The group's margin is now 10% but, with competitors such as Barratt, Persimmon and Bellway posting 14-16%, Johnson is under pressure to improve Wimpey's returns.
Johnson said his first 10 months in the job had been "so far, so good". His first few months were taken up with the merger of the group's Wimpey Homes and McLean Homes subsidiaries, in which 435 jobs were axed and the regional set-up reorganised.
He said that raising margins was now his top priority. "We're still lagging behind our competitors but in three years our margins will be no worse than our peers.
"There is no reason why they should be any worse once we have made all the changes."
He said profit could be improved by cutting the cost of procurement and building design, buying better land and raising the average selling price by offering optional extras.
Johnson made his promise on margins as he announced Wimpey's interim results for the six months to 30 June, which were ahead of market forecasts.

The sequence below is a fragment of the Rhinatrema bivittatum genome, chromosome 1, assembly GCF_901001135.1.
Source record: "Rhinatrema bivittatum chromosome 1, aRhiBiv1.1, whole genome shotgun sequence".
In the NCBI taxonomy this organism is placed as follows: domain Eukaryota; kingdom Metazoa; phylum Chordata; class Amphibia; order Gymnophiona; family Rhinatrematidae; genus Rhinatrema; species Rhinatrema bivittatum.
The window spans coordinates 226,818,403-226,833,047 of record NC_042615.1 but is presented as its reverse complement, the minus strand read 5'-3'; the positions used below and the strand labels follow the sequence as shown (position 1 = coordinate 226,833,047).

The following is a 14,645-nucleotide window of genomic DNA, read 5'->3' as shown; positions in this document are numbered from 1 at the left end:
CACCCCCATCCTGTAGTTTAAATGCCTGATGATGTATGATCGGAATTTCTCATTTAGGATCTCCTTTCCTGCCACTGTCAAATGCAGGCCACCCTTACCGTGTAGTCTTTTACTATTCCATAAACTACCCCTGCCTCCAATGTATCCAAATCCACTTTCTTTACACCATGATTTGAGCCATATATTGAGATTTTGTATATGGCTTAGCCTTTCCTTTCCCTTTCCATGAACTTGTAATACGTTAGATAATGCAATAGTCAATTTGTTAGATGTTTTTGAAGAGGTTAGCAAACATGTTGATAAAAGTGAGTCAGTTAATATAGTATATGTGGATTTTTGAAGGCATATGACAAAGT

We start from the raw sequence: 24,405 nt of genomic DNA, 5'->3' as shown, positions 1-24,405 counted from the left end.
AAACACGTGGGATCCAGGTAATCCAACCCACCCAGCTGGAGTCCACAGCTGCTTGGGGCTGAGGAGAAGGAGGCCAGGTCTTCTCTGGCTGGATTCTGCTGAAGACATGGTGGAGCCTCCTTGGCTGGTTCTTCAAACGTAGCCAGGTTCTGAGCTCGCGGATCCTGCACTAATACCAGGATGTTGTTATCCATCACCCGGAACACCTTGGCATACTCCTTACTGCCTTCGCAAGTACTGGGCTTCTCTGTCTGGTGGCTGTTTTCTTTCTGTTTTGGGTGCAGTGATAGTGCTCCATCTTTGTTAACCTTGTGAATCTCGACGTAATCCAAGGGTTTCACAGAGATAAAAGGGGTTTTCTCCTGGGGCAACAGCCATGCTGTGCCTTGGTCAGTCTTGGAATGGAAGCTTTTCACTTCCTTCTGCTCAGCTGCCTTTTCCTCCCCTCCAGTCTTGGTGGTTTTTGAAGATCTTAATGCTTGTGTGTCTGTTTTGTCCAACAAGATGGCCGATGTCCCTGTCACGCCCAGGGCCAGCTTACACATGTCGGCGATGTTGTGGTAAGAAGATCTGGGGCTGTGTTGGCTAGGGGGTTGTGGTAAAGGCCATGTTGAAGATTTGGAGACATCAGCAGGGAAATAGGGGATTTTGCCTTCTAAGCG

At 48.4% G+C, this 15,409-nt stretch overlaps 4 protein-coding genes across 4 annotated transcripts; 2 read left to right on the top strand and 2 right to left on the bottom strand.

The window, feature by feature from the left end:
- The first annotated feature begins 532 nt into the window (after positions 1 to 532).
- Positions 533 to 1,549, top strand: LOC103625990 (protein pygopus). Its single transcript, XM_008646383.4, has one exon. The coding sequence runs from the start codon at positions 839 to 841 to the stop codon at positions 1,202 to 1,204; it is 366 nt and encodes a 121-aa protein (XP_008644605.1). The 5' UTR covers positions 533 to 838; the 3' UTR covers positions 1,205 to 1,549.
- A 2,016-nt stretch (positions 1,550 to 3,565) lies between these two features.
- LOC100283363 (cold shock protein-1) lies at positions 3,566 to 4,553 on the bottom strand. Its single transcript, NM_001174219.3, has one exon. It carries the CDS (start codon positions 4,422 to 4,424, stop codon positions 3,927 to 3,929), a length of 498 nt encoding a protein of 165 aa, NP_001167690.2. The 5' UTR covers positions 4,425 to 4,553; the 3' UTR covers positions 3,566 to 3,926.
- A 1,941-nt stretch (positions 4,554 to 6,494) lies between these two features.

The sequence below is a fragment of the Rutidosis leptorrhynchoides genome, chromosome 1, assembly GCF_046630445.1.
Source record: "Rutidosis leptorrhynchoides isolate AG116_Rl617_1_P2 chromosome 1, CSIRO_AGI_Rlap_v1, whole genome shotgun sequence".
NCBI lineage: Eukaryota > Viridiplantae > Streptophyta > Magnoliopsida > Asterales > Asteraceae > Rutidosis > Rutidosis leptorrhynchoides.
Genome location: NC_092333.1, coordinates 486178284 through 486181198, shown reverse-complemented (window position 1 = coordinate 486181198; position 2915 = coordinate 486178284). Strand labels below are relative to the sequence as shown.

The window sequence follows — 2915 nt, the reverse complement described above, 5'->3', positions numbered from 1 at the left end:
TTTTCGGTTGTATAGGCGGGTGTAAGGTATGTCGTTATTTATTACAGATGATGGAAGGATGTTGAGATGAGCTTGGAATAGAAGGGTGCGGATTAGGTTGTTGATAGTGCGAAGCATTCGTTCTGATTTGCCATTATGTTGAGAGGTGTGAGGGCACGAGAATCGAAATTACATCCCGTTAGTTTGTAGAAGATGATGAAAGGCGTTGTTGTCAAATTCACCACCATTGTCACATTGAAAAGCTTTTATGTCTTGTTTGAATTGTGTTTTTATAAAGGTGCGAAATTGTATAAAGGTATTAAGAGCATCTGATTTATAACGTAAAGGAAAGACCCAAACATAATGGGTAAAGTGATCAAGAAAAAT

Despite a warning earlier in the year that first-half performance would not match 2000, pre-tax profit rose 10.6% to £53.1m. This was affected by the £14.2 cost of the merger of Wimpey and McLean. Turnover improved £12.6m to £706.7m.
The merger is expected to save Wimpey £20m a year.
Johnson said: "When I joined, I knew this was a business that needed shaking up.
"Everyone knows Wimpey builds well, but there were savings that could be made. The staff knew how they could save on costs and had already thought about it – all I did was free them to do it."
The UK housing business, which accounts for 74% of group turnover, was affected by poor weather and fall in the number of its sites. Turnover fell 4% to £512m, but the average selling price rose 8% to £118,000.
Johnson highlighted the strong performance of Wimpey's US operation, Morrison Homes.
Morrison has businesses in six states. It completed 1142 sales, up 21% on the same period last year. Turnover rose 34% to £189m and operating profit jumped 96% to £15.3m, in part because of favourable exchange rates. The average selling price rose 5.5% to £164,000.
Johnson said: "Morrison Homes is a very good performing company that is very customer focused, and it will grow."